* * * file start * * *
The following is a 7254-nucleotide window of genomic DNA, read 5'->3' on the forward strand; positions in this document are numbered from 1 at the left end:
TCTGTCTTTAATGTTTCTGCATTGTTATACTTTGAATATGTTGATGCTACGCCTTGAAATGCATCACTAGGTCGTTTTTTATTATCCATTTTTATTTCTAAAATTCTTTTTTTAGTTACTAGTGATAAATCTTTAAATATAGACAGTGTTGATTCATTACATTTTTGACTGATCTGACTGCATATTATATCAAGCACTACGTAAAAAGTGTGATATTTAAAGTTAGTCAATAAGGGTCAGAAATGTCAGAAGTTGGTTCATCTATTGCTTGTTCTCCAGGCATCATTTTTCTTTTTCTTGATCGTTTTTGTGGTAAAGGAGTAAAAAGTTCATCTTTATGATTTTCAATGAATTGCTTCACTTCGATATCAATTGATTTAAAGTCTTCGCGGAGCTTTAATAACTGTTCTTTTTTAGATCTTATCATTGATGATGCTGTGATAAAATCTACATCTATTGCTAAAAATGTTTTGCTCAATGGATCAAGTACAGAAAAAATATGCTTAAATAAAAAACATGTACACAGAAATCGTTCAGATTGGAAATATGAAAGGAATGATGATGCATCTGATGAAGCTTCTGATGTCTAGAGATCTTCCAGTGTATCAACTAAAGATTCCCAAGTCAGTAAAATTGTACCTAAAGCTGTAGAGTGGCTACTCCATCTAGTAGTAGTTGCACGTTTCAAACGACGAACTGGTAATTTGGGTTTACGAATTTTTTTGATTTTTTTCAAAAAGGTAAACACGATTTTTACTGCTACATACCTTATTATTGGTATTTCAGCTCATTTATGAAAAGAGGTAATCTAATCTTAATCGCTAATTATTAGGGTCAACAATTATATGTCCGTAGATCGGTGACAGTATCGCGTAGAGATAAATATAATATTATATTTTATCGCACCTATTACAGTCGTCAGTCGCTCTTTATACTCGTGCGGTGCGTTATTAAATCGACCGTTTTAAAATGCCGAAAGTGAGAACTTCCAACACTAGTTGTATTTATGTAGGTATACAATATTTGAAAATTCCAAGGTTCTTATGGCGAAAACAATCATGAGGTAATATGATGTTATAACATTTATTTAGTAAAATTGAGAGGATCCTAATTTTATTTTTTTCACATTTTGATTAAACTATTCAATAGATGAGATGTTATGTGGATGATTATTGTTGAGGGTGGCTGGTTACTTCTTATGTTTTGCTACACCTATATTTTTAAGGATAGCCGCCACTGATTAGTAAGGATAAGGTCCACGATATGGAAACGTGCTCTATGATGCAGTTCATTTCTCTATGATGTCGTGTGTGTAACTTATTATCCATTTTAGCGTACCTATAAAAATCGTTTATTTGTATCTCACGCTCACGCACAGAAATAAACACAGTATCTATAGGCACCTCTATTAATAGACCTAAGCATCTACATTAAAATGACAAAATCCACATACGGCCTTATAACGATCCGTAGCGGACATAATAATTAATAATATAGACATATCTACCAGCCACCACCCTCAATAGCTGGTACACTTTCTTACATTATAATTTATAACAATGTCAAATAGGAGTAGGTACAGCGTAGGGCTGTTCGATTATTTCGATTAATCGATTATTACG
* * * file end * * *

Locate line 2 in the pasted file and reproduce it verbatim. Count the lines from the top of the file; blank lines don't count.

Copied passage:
TCTGTCTTTAATGTTTCTGCATTGTTATACTTTGAATATGTTGATGCTACGCCTTGAAATGCATCACTAGGTCGTTTTTTATTATCCATTTTTATTTCTAAAATTCTTTTTTTAGTTACTAGTGATAAATCTTTAAATATAGACAGTGTTGATTCATTACATTTTTGACTGATCTGACTGCATATTATATCAAGCACTACGTAAAAAGTGTGATATTTAAAGTTAGTCAATAAGGGTCAGAAATGTCAGAAGTTGGTTCATCTATTGCTTGTTCTCCAGGCATCATTTTTCTTTTTCTTGATCGTTTTTGTGGTAAAGGAGTAAAAAGTTCATCTTTATGATTTTCAATGAATTGCTTCACTTCGATATCAATTGATTTAAAGTCTTCGCGGAGCTTTAATAACTGTTCTTTTTTAGATCTTATCATTGATGATGCTGTGATAAAATCTACATCTATTGCTAAAAATGTTTTGCTCAATGGATCAAGTACAGAAAAAATATGCTTAAATAAAAAACATGTACACAGAAATCGTTCAGATTGGAAATATGAAAGGAATGATGATGCATCTGATGAAGCTTCTGATGTCTAGAGATCTTCCAGTGTATCAACTAAAGATTCCCAAGTCAGTAAAATTGTACCTAAAGCTGTAGAGTGGCTACTCCATCTAGTAGTAGTTGCACGTTTCAAACGACGAACTGGTAATTTGGGTTTACGAATTTTTTTGATTTTTTTCAAAAAGGTAAACACGATTTTTACTGCTACATACCTTATTATTGGTATTTCAGCTCATTTATGAAAAGAGGTAATCTAATCTTAATCGCTAATTATTAGGGTCAACAATTATATGTCCGTAGATCGGTGACAGTATCGCGTAGAGATAAATATAATATTATATTTTATCGCACCTATTACAGTCGTCAGTCGCTCTTTATACTCGTGCGGTGCGTTATTAAATCGACCGTTTTAAAATGCCGAAAGTGAGAACTTCCAACACTAGTTGTATTTATGTAGGTATACAATATTTGAAAATTCCAAGGTTCTTATGGCGAAAACAATCATGAGGTAATATGATGTTATAACATTTATTTAGTAAAATTGAGAGGATCCTAATTTTATTTTTTTCACATTTTGATTAAACTATTCAATAGATGAGATGTTATGTGGATGATTATTGTTGAGGGTGGCTGGTTACTTCTTATGTTTTGCTACACCTATATTTTTAAGGATAGCCGCCACTGATTAGTAAGGATAAGGTCCACGATATGGAAACGTGCTCTATGATGCAGTTCATTTCTCTATGATGTCGTGTGTGTAACTTATTATCCATTTTAGCGTACCTATAAAAATCGTTTATTTGTATCTCACGCTCACGCACAGAAATAAACACAGTATCTATAGGCACCTCTATTAATAGACCTAAGCATCTACATTAAAATGACAAAATCCACATACGGCCTTATAACGATCCGTAGCGGACATAATAATTAATAATATAGACATATCTACCAGCCACCACCCTCAATAGCTGGTACACTTTCTTACATTATAATTTATAACAATGTCAAATAGGAGTAGGTACAGCGTAGGGCTGTTCGATTATTTCGATTAATCGATTATTACG